Friedrich Hayek must be spinning in his grave.
Last December, the Sarasota Observer and Pelican Press published a letter to the editor that mistakenly claimed Obamacare “comfortably fits into Hayek’s economic theory.”
A letter published July 31 took exception to the Sarasota Observer and Pelican Press’ criticism of “a liberal democratic president” and made a heroic effort to defend Obama administration policies by reciting Hayek’s “compassion” and endorsement of government-assistance policies, ostensibly to link such an endorsement with Obamacare.
But passionate heroism cannot redeem failed Obama policies. Nor should it mute criticism of those policies.
Hayek was a critic of collectivism and an opponent of central planning because they are the figurative parents of totalitarianism. He believed in the price mechanism offered through free markets to provide services and products. He did not endorse “social justice” and considered the redistribution of income or capital a deterrent to individual freedom. Hayek understood that personal liberty is the first victim on the path to socialism.
There is nothing inconsistent with those principles and Hayek’s support of government assistance to guarantee some security to all, “without endangering general freedom; that is: some minimum of food, shelter and clothing, sufficient to preserve health.” But, if Obamacare is the social-welfare policy intended “without endangering general freedom” to secure “some minimum” of care “to preserve health,” it misreads Hayek to suggest that his theories would support this president’s policies.
An attempt to link favorably Hayek theory and Obama health-care policies faces two problems. First, the “compassion” and principles of Hayek that endorse personal freedom and equal treatment under the law are irreconcilable with government central planners issuing mandates to purchase health insurance that you do not want, that include unwanted coverage at a price you cannot afford and subject you to penalties if you are noncompliant.
Equality and individual freedom under the law in Obamacare are absent by design, not inadvertence.
It is intentionally unequal by its insistence on exemptions and subsidies for those favored by government and penalties and high costs for those disfavored. Its perverse policies and penalties are essential to achieve absolute government control of health care. The express purpose is to limit choice and raise prices in the private market to compel people to take government exchanges.
Hayek would have preferred alternatives that emphasize personal freedom and choice as well as equal treatment under the law. For example, more efficient, multistate insurance products would add competition and choice. Vouchers enabling the purchase of health-care plans of our own choosing and design for simple primary care or catastrophic plans can be provided through the private insurance market.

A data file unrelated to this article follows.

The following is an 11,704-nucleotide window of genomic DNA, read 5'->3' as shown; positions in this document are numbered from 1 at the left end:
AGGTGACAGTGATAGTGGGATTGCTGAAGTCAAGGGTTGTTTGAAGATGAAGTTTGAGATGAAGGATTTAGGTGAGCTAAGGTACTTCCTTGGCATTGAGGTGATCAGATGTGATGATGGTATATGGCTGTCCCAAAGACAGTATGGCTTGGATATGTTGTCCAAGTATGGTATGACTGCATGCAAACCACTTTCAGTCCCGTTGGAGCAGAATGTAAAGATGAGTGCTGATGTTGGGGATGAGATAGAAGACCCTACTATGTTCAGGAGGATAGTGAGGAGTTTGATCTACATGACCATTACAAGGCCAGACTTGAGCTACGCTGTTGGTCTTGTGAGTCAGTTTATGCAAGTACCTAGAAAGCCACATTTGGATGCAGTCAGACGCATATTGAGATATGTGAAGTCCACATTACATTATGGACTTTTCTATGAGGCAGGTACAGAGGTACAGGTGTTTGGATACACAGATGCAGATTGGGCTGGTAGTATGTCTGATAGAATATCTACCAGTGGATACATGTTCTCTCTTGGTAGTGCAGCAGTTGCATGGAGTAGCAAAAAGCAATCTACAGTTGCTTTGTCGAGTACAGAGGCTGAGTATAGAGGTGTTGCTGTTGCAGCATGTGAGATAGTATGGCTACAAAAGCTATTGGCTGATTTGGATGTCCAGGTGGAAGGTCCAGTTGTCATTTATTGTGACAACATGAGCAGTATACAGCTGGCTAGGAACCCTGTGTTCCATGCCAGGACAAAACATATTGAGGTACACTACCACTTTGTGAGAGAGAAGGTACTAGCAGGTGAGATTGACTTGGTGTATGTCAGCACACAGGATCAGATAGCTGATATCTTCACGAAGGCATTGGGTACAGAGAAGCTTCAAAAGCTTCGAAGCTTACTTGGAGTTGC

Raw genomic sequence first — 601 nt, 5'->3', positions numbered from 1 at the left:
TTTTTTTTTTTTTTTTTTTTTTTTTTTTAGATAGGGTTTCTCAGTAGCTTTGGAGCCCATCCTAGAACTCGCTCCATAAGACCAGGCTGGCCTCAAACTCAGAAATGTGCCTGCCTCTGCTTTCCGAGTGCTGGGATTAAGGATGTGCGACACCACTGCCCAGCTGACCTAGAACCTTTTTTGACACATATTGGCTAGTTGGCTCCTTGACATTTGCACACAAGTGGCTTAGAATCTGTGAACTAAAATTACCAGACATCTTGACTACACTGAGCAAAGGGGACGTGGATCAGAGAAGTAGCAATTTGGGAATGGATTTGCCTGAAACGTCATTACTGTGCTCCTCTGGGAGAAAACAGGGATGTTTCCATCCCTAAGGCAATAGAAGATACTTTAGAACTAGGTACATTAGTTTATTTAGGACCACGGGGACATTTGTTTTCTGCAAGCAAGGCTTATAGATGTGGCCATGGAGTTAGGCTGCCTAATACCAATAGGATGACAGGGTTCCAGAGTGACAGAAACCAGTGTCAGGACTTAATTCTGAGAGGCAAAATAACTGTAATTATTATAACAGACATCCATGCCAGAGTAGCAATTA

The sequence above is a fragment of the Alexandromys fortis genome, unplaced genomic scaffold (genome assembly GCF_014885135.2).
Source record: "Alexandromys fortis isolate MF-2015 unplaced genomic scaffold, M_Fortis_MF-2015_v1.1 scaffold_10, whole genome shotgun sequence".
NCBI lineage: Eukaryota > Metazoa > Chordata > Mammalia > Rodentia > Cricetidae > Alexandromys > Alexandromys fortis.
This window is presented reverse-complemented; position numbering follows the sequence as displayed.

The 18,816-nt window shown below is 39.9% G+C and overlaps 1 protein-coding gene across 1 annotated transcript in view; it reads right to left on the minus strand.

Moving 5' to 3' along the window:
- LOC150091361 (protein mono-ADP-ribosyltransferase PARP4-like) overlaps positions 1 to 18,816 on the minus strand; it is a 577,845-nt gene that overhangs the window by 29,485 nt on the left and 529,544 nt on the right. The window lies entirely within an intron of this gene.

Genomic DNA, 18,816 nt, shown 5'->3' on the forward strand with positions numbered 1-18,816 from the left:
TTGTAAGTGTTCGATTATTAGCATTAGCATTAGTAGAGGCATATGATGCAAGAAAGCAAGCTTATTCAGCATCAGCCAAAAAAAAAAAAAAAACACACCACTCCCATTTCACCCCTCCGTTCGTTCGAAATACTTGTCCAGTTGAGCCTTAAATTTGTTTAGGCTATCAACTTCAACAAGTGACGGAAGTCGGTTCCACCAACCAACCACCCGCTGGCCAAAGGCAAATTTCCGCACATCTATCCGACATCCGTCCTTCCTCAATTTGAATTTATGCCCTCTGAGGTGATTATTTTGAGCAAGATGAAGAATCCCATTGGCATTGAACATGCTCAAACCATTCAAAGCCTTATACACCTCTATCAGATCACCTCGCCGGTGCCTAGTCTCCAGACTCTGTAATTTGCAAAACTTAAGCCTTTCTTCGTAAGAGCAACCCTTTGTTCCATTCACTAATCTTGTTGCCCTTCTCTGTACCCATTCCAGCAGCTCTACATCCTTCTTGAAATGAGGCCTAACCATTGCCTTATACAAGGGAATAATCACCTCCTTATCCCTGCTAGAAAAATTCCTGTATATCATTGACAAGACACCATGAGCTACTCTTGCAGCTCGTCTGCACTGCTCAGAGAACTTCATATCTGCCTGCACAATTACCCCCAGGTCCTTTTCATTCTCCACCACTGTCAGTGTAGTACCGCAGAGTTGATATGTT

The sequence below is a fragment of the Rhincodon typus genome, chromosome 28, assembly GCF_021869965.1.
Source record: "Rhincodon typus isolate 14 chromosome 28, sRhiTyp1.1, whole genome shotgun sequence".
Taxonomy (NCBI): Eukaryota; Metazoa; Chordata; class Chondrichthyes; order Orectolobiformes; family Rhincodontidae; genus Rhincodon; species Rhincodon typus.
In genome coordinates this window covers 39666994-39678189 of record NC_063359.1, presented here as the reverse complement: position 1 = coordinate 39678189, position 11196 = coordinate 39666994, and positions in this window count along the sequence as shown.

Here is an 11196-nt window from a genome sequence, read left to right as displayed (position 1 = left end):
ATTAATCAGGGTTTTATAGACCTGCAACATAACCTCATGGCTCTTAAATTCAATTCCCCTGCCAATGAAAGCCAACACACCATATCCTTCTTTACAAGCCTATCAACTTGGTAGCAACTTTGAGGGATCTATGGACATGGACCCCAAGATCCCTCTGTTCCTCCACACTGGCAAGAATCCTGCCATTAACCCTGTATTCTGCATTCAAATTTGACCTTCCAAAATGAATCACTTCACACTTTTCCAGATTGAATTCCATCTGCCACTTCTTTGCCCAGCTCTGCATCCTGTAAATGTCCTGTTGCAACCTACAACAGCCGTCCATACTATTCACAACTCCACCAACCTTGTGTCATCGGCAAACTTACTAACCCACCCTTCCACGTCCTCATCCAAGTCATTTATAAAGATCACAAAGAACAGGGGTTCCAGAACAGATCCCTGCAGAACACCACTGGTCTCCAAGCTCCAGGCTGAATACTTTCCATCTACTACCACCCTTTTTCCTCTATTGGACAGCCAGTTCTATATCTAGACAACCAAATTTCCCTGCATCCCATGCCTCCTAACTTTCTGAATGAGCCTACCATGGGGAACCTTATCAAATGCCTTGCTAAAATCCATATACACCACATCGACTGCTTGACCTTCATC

Economic assistance directed to the truly needy can be made available to those who qualify. Government policies that facilitate those options fully satisfy Hayek’s compassion and support for “some minimum” of “safety-net” services because they avoid “endangering general freedom.” They demonstrably do not describe the mandates, special favors for some and penalties for others in Obamacare.
Second, Obamacare is more a politically “progressive” than liberal democratic policy. Liberal social-welfare policies, including government regulated health care, have existed for many years. Those policies co-existed with free markets, private enterprise and the rights of consumers to choose products and services from multiple providers. The policies of Obamacare permit no such accommodation or personal freedom, and thereby become illiberal rather than truly progressive because they restrict freedom of behavior by not allowing people to act as they choose.
Obamacare became more than a liberal, democratic policy extending benefits when it imposed mandates and penalties; it smothered individual liberty.
The Obamacare mandates represent ideology more than “compassion” or entitlement. Their essence is not merely to extend benefits to the needy but rather to demand compliance by everyone with the central government defining health-care plans rather than letting consumers make their own choices.
Obamacare is more about central control by government, redistribution of income and an affront to personal choice than it is about health-care reform. That is precisely the opposite of Hayek’s economic and public policy theories. Indeed, Hayek concluded “The Road to Serfdom” by reminding us that “ … a policy of freedom for the individual is the only truly progressive policy … ”
The fundamental difference between the policies of this so-called progressive president and Hayek is that one demands and the other abhors central control by the government.
Hayek admits the need for government involvement in providing some safety-net of social services. But Hayek’s overarching theme is the need to limit government control, not give it absolute and unfettered power. There is no congruity in policies or their application between Hayek and this president.
Werner Hartenberger is a Sarasota resident and retired media and FCC lawyer based in Washington, D.C.